-                    The tutorial is also available for download in
-                    <a href="http://java.sun.com/webservices/docs/1.0/tutorial/doc/JavaWSTutorial.pdf">
-                        PDF</a>
-                    format.
-                </p>
-
-                <p>
-                    If you've created web applications for other platforms, you
-                    may be able to follow along
-                    and visit the other references as needed. The core
-                    technologies used by the framework are
-                    also used by most other Java web development products, so
-                    the background information will be
-                    useful in any Java project.
-                </p>
-
-                <p>
-                    If you are not familiar with the Java language
-                    generally,
-                    then the best starting point is
-                    <a href="http://java.sun.com/docs/books/tutorial/index.html">
-                        The Java Tutorial.
-                    </a>
-                    This overlaps with The J2EE Tutorial in some
-                    places, but the two work well together.
-                </p>
-
-                <p>
-                    For more about building Java application in general, see
-                    the
-                    <a href="http://java.sun.com/developer/onlineTraining/new2java/">
-                        New to
-                        Java Center.</a>
-                </p>
-
-            </subsection>
-
-            <a name="http"/>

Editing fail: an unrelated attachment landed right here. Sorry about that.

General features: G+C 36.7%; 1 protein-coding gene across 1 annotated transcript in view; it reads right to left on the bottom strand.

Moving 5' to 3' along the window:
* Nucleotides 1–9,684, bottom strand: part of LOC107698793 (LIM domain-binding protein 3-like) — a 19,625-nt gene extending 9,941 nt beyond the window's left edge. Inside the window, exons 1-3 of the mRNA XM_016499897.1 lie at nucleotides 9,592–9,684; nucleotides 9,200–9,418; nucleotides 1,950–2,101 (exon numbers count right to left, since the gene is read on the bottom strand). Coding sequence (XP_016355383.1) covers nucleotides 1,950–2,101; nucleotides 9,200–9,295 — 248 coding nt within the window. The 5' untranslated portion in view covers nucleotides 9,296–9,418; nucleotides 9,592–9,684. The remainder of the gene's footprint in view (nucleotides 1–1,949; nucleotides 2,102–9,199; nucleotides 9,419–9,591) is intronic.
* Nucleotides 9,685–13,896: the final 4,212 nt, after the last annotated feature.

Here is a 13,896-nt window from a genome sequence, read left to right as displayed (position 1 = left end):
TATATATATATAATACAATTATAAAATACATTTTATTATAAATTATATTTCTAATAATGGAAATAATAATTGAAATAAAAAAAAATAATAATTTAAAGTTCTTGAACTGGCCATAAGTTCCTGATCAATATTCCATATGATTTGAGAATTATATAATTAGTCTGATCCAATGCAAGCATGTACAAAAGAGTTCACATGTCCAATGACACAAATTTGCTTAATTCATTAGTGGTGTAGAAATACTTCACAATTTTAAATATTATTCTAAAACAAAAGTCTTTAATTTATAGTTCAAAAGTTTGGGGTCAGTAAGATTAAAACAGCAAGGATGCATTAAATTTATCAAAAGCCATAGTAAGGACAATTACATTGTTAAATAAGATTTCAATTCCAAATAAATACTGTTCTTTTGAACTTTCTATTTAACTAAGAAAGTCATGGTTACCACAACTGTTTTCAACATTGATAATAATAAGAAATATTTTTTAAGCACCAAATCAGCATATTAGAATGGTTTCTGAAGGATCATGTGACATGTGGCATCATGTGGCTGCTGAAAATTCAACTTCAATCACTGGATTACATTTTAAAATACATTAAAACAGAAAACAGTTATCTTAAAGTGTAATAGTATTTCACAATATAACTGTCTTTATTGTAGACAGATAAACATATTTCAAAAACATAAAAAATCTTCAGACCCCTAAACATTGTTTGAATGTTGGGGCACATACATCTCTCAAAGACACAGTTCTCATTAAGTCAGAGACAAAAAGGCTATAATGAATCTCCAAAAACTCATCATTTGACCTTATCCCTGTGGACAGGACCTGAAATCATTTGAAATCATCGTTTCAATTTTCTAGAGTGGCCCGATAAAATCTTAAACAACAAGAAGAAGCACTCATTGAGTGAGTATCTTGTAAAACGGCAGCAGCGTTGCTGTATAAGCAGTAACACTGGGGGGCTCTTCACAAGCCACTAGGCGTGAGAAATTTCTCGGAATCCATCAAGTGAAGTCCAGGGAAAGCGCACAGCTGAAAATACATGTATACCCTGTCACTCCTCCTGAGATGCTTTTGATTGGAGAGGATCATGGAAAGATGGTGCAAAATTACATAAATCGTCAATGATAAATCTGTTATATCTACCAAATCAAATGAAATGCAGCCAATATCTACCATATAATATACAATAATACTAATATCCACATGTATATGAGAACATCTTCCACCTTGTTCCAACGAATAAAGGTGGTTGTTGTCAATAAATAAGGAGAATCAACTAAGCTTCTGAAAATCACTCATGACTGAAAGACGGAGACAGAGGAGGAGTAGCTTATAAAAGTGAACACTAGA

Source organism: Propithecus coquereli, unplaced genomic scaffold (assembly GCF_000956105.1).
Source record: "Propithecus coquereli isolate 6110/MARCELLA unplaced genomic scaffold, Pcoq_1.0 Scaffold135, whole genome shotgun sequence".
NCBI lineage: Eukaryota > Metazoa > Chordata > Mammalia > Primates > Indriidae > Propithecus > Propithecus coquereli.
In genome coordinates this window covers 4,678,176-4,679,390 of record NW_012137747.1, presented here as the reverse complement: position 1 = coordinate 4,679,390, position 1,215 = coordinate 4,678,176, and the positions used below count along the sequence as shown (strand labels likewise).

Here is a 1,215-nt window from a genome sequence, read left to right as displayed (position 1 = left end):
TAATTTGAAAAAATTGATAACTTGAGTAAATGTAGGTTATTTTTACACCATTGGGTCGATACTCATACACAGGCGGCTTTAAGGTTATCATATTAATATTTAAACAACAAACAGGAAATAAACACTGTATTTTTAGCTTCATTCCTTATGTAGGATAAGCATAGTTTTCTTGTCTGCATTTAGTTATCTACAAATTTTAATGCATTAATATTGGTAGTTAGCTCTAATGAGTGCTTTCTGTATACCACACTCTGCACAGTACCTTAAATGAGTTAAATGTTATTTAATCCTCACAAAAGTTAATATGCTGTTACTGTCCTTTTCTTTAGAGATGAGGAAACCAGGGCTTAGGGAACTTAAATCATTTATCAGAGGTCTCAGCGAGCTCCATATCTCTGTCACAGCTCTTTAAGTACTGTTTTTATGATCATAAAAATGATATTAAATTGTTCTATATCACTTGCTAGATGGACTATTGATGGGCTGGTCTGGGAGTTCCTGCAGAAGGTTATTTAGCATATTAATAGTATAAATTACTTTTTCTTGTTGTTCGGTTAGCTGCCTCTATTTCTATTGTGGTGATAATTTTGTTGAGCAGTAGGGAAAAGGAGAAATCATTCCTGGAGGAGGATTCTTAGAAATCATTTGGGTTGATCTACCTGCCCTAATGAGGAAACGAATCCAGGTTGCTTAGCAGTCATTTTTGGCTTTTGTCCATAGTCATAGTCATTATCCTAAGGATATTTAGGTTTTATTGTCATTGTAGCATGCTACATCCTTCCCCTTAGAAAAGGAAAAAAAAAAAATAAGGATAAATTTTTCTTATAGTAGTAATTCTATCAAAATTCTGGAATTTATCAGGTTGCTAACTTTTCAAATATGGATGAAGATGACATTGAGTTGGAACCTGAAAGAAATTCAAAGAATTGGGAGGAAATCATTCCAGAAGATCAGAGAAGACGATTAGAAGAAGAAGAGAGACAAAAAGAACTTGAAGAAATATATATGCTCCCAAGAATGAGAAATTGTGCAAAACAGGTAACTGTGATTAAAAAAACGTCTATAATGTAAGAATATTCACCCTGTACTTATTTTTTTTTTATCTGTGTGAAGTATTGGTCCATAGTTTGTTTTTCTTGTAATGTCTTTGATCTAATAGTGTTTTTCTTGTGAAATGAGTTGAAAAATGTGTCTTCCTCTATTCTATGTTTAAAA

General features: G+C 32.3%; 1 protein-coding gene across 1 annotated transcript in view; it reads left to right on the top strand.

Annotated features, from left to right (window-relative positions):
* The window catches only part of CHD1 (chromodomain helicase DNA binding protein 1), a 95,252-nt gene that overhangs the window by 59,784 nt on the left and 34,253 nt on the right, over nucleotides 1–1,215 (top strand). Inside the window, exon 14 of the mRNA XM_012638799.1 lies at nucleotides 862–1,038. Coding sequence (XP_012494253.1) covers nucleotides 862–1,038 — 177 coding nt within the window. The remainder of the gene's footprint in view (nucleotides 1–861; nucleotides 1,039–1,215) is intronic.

-            <subsection name="HTTP, HTML and User Agents">
-
-                <p> 
-                    The World Wide Web was built over the Hypertext Transfer
-                    Protocol
-                    <a href="http://www.ietf.org/rfc/rfc2616.txt?number=2616">
-                        (HTTP)</a>
-                    and the Hypertext Markup Language
-                    <a href="http://www.w3.org/MarkUp/">(HTML).</a>
-                    A User Agent, like a web browser, uses HTTP to request
-                    a HTML document. The browser then formats and displays the
-                    document to its user. HTTP is used to
-                    transport more than HTML, but HTML is the lingua franca of
-                    the Web and web applications.
-                </p>
-
-                <p>
-                    While building web applications, some Java developers 
-                    write their own HTML. Others leave that responsibility to
-                    the
-                    page designers.</p>
-
-                <p>For more about HTTP, HTML, and User Agents, see:</p>
-
-                <ul>
-                    <li>
-                        <a href="http://www.w3.org/MarkUp/Guide/">
-                            Getting started with HTML
-                        </a>
-                        by Dave Raggett
-                    </li>
-                    <li>
-                        <a href="http://java.sun.com/j2ee/tutorial/1_3-fcs/doc/HTTP.html">
-                            HTTP Overview
-                        </a>
-                        in The J2EE Tutorial.
-                    </li>
-                    <li>
-                        <a href="http://www.rfc-editor.org/rfc/rfc2616.txt">
-                            HTTP/1.1
-                            
-                        </a>
-                        Specification
-                    </li>
-                    <li>
-                        <a href="http://www.rfc-editor.org/rfc/rfc2617.txt">
-                            HTTP
-                                Basic and Digest Authentication
-                        </a>
-                        Specification
-                    </li>
-                    <li>
-                        <a href="http://www.rfc-editor.org/rfc/rfc2109.txt">
-                            State
-                                Management Mechanism
-                        </a>
-                        Specification (Cookies)
-                    </li>